The Métropolitain

Agnès Maltais’ aborted pilgrimage to Ottawa

By William Johnson on March 13, 2013


Was it symbolic? Quebec’s labour minister Agnès Maltais took a plane to the national capital Monday but was unable to land. The airport tarmac was covered with freezing rain making a landing dangerous.

The Quebec minister flew to confront Diane Finley, the federal Minister of Human Resources and Skills Development. Maltais insists that Ottawa doesn’t understand Quebec’s labour market. She came intending to set Finley straight and insist that the reformed program for employment insurance that went into effect in January be rewritten to suit Quebec. In fact, the policy of the Quebec government is to demand the total transfer of employment insurance to Quebec, as part of “la gouvernancesouverainiste.”

Fat chance of that. But a compromise can be worked out. Constitutionally, Ottawa has jurisdiction over employment insurance while Quebec controls social welfare. The present federal program of employment insurance, even with the timid reforms that took effect January 1,contains a huge element that is not really insurance at all, but truly welfare. That could be separated out and transferred to Quebec.

Ottawa doesn’t understand Quebec’s labour market, with its widespread seasonal unemployment in the regions? Wrong. There’s no secret there. Unemployment was scrutinized minutely in the 1980s by three commissions of enquiry that made sensible recommendations on how to alleviate it. The trouble is, no government dared implement them.

william_johnson.jpgIn 1982, when Canada’s economy had just suffered a deep recession and was threatened by U.S. protectionism, Pierre Trudeau appointed the Royal Commission on the Economic Union and Development Prospects for Canada, headed by his former finance minister Donald Macdonald. This was the commission that, in 1985, recommended a “leap of faith” into a free trade agreement with the United States. It gave cover to Brian Mulroney, previously opposed to free trade, to conclude an agreement with Ronald Reagan.

But the commission had another important recommendation for structural change – one that Mulroney declined. Its report praised the good intentions that had inspired the vast expansion of the unemployment insurance system in 1970, but pointed out that it had perverse effects by covering people whose employment was seasonal, for example, in the fisheries, the forest industry and tourism. The UI system encouraged regions with high seasonal unemployment – Quebec and the Atlantic provinces – to retain temporary, low-paying jobs which were then subsidized by transfers from workers and companies in the rest of Canada. The programs promoted under-development in the five eastern provinces and drained money from the others.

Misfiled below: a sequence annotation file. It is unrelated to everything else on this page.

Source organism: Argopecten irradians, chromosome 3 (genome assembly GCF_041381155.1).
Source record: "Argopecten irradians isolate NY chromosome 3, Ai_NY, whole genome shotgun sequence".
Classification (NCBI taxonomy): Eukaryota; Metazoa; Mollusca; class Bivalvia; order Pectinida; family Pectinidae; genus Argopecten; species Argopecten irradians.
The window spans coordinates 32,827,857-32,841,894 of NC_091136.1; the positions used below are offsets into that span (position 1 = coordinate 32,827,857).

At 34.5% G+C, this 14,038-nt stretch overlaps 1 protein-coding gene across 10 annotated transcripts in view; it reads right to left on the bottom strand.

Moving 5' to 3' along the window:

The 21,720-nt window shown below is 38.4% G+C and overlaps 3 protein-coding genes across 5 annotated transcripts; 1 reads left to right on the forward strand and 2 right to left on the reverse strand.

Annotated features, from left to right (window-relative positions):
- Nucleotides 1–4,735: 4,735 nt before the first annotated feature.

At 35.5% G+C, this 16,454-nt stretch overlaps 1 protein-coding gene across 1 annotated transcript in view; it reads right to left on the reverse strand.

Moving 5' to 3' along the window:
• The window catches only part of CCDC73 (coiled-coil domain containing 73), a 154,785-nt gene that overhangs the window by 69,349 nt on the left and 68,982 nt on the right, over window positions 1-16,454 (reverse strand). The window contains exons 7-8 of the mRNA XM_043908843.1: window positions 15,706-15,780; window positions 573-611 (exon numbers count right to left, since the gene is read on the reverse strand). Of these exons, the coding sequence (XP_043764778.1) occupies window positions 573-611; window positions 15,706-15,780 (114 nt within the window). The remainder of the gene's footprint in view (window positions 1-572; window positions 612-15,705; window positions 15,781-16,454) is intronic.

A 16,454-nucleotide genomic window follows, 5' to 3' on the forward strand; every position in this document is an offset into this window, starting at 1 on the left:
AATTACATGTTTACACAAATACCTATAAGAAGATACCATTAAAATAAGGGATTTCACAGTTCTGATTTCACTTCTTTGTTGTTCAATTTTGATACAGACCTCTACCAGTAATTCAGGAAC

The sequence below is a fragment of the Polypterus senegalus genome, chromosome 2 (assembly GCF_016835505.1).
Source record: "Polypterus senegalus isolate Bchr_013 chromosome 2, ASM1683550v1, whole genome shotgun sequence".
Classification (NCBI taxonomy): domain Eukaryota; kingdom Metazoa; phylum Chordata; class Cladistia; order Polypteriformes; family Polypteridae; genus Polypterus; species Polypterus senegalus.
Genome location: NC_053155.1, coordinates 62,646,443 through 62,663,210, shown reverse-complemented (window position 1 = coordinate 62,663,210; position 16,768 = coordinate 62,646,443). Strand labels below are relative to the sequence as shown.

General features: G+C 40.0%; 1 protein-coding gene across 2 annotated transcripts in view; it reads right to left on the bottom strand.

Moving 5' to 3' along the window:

Unemployment insurance, as really insurance, was supposed toprotect against unexpected loss of employment, the commission argued; but not against the wholly predictable unemployment of the seasonally employed, holding temporary jobs: that was in reality welfare. So the Macdonald commission urged separating the two functions of insurance and welfare, and using the money saved by reduced insurance costs to target welfare recipients, and perhaps even to establish a guaranteed annual income.

Brian Mulroney appointed his own Commission of Enquiry on Unemployment Insurance, headed by Claude Forget, who had served as Quebec’s minister of health and welfare under Robert Bourassa. Forget traveled the country, holding public hearings in 46 different locations. In its report, the commission urged that “fundamental transformation” of unemployment insurance was “essential.” Like Macdonald, Forget found the existing unemployment insurance system had important perverse effects on both the regions and the individuals engaged in seasonal industries, and recommended separating the functions of insurance and welfare.

In Newfoundland, where seasonal work was especially rampant, Brian Peckford launched the 1985 Royal Commission on Employment and Unemployment, headed by Memorial University sociologist Douglas House. Its report was titled Building on Our Strengths and was summarized as follows: “The commission argued that the status quo undermined the intrinsic value of work, good work habits and discipline, the importance of education, personal and community initiatives, and the incentive to work. It also discouraged self-employment and small-scale enterprise.”

Maltais and Pauline Marois should demand an end to federal intrusion into provincial jurisdiction Ottawa’s subsidizing seasonal workers. Let Quebec reclaim that welfare function. ThenMarois can boast of a notable victory in her campaign for la gouvernancesouverainiste.